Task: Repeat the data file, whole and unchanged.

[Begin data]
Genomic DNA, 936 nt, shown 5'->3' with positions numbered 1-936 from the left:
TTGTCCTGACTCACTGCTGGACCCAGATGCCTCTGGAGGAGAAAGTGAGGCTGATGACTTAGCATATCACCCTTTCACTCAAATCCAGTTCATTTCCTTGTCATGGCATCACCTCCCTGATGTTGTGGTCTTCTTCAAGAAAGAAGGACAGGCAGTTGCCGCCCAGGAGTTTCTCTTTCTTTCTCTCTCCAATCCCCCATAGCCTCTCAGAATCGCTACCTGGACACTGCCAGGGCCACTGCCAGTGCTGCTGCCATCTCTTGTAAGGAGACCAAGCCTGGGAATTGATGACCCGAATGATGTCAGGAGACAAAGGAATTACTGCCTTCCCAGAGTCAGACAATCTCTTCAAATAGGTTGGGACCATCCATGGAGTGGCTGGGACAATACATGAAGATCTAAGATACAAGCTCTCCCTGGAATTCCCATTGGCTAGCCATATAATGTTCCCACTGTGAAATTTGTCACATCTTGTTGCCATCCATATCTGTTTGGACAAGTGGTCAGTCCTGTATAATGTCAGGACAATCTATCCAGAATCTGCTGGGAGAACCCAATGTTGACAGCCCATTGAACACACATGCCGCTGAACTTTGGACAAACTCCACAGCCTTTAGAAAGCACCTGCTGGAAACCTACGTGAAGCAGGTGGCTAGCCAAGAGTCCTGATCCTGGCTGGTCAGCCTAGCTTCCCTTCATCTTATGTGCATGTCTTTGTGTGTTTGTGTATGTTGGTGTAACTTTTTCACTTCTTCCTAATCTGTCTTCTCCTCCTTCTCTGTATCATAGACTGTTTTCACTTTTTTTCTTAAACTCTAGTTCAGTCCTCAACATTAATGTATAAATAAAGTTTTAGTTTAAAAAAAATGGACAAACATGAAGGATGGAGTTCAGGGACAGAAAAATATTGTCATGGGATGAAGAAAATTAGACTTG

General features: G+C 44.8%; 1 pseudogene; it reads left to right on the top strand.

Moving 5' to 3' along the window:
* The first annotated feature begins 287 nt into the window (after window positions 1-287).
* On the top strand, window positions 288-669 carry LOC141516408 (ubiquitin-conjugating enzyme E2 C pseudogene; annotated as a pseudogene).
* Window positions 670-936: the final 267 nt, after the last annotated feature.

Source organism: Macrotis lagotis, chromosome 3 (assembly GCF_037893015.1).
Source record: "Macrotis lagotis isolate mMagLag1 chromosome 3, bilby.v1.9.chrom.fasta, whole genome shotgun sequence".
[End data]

Genomic DNA, 936 nt, shown 5'->3' with positions numbered 1-936 from the left:
TTGTCCTGACTCACTGCTGGACCCAGATGCCTCTGGAGGAGAAAGTGAGGCTGATGACTTAGCATATCACCCTTTCACTCAAATCCAGTTCATTTCCTTGTCATGGCATCACCTCCCTGATGTTGTGGTCTTCTTCAAGAAAGAAGGACAGGCAGTTGCCGCCCAGGAGTTTCTCTTTCTTTCTCTCTCCAATCCCCCATAGCCTCTCAGAATCGCTACCTGGACACTGCCAGGGCCACTGCCAGTGCTGCTGCCATCTCTTGTAAGGAGACCAAGCCTGGGAATTGATGACCCGAATGATGTCAGGAGACAAAGGAATTACTGCCTTCCCAGAGTCAGACAATCTCTTCAAATAGGTTGGGACCATCCATGGAGTGGCTGGGACAATACATGAAGATCTAAGATACAAGCTCTCCCTGGAATTCCCATTGGCTAGCCATATAATGTTCCCACTGTGAAATTTGTCACATCTTGTTGCCATCCATATCTGTTTGGACAAGTGGTCAGTCCTGTATAATGTCAGGACAATCTATCCAGAATCTGCTGGGAGAACCCAATGTTGACAGCCCATTGAACACACATGCCGCTGAACTTTGGACAAACTCCACAGCCTTTAGAAAGCACCTGCTGGAAACCTACGTGAAGCAGGTGGCTAGCCAAGAGTCCTGATCCTGGCTGGTCAGCCTAGCTTCCCTTCATCTTATGTGCATGTCTTTGTGTGTTTGTGTATGTTGGTGTAACTTTTTCACTTCTTCCTAATCTGTCTTCTCCTCCTTCTCTGTATCATAGACTGTTTTCACTTTTTTTCTTAAACTCTAGTTCAGTCCTCAACATTAATGTATAAATAAAGTTTTAGTTTAAAAAAAATGGACAAACATGAAGGATGGAGTTCAGGGACAGAAAAATATTGTCATGGGATGAAGAAAATTAGACTTG

General features: G+C 44.8%; 1 pseudogene; it reads left to right on the top strand.

Moving 5' to 3' along the window:
* The first annotated feature begins 287 nt into the window (after window positions 1-287).
* On the top strand, window positions 288-669 carry LOC141516408 (ubiquitin-conjugating enzyme E2 C pseudogene; annotated as a pseudogene).
* Window positions 670-936: the final 267 nt, after the last annotated feature.

Source organism: Macrotis lagotis, chromosome 3 (assembly GCF_037893015.1).
Source record: "Macrotis lagotis isolate mMagLag1 chromosome 3, bilby.v1.9.chrom.fasta, whole genome shotgun sequence".